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Gender, Values, and Intentions to Move in Rural Thailand

Gordon F. De Jong, Kerry Richter and Pimonpan Isarabhakdi
The International Migration Review
Vol. 30, No. 3 (Autumn, 1996), pp. 748-770
DOI: 10.2307/2547635
Stable URL: http://www.jstor.org/stable/2547635
Page Count: 23
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Since scans are not currently available to screen readers, please contact JSTOR User Support for access. We'll provide a PDF copy for your screen reader.
Gender, Values, and Intentions to Move in Rural Thailand
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Abstract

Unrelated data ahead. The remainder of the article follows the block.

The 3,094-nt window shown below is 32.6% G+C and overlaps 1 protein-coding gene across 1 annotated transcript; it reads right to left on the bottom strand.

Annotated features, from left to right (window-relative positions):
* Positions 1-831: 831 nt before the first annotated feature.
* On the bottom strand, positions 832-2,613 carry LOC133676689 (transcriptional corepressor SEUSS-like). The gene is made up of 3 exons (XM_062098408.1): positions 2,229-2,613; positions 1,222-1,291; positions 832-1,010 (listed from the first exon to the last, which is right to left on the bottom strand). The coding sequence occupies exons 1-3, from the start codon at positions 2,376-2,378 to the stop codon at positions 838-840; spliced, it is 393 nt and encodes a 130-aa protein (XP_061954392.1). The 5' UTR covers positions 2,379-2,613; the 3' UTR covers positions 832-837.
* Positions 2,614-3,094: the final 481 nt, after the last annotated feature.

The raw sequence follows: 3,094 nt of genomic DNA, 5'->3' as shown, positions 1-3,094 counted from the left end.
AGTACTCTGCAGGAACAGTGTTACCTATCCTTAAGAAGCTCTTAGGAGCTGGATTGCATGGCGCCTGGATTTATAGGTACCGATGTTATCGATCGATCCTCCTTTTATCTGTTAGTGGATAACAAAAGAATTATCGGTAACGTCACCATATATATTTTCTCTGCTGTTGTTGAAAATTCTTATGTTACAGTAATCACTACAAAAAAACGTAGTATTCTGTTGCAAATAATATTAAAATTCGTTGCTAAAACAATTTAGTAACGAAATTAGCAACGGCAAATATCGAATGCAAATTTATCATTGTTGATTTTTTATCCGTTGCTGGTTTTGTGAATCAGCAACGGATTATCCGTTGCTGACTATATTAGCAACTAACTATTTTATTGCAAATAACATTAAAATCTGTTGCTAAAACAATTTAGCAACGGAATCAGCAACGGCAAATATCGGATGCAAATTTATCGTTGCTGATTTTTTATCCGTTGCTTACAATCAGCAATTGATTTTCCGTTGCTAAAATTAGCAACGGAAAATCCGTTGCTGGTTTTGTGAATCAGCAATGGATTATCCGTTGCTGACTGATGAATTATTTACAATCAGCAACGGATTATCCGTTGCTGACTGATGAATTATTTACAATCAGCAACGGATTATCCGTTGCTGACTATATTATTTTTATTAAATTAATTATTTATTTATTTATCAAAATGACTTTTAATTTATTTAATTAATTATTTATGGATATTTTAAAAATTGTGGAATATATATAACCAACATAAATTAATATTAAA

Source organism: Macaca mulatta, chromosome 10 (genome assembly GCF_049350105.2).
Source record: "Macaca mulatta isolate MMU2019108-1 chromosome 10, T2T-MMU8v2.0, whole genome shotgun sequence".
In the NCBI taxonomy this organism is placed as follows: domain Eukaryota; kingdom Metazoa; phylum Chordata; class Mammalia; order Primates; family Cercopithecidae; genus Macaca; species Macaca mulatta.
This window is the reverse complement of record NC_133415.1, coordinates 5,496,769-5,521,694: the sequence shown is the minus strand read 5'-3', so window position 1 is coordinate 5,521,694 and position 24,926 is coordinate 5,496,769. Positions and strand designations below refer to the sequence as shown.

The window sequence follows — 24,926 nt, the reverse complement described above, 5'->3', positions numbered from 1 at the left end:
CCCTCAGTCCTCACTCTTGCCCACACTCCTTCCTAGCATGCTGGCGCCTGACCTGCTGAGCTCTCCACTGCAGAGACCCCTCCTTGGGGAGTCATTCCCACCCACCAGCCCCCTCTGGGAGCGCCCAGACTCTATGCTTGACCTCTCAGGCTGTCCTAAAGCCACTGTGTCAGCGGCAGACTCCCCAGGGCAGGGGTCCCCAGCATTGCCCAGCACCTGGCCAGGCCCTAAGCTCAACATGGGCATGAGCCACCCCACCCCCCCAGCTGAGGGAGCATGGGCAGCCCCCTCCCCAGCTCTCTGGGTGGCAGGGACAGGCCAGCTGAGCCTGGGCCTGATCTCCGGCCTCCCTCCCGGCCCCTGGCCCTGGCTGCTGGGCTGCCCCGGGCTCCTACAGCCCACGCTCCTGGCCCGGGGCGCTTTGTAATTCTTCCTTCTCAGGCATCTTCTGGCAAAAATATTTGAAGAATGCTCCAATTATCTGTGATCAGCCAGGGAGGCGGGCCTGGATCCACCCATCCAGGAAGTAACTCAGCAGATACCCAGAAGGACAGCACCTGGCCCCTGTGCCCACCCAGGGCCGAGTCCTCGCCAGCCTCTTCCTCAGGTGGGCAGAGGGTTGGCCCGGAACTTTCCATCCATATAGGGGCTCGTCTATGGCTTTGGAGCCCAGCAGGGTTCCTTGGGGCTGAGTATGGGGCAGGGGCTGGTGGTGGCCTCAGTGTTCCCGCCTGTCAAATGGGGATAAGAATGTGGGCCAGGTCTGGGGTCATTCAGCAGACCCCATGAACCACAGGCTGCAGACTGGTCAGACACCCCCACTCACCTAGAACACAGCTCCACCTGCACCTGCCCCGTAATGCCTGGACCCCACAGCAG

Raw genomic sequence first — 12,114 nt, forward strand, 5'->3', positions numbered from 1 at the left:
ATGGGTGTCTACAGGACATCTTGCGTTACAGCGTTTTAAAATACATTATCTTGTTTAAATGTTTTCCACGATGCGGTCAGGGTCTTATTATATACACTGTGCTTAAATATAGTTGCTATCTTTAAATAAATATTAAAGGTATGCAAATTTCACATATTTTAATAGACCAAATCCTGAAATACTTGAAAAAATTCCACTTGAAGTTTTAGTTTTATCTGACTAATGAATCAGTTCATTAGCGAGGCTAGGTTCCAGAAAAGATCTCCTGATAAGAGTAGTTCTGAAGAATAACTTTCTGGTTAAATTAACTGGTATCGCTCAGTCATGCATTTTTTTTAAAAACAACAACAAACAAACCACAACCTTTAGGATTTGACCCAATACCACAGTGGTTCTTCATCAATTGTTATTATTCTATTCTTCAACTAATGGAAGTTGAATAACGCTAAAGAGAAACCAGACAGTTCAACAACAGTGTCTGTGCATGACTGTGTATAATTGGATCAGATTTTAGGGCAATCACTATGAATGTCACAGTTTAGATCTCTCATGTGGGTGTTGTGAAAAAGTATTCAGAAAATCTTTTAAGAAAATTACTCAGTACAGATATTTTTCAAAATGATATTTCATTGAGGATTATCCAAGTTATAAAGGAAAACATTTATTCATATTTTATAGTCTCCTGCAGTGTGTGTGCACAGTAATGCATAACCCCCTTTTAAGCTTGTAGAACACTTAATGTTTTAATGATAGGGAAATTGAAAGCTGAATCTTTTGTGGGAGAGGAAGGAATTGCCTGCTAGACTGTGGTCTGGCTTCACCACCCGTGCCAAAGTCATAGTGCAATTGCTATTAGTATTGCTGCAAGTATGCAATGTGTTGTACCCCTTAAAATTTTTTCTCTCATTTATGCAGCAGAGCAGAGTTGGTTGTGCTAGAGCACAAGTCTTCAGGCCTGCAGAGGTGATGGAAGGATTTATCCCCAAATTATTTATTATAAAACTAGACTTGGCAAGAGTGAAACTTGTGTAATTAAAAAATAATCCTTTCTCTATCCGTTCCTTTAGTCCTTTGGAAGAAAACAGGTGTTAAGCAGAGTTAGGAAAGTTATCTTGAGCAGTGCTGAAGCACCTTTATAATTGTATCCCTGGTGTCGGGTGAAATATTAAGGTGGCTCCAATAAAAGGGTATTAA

This article explores gender differences in the intentions to move among a sample of young adults in rural northeastern Thailand. Based on the value-expectancy framework of migration decisionmaking, an explanatory model is tested which includes migration-related value measures along with individual, household and community-level determinants of both intentions to move and change in intentions to move. Multinomial logistic regression results based on data from the 1992 Thailand National Migration Survey provide some support for the hypothesis of gender-specific determinants of both intentions to move and the reconsideration of migration intentions. For men, value measures of affiliation and comfort, social networks, the presence of young children in the family, and land holdings are significant determinants of migration decisionmaking; for women income and comfort values, the presence of elderly persons in the household, community size, and crop losses are the salient factors. The results are discussed in light of traditional and current cultural expectations for men and women in rural Thailand.

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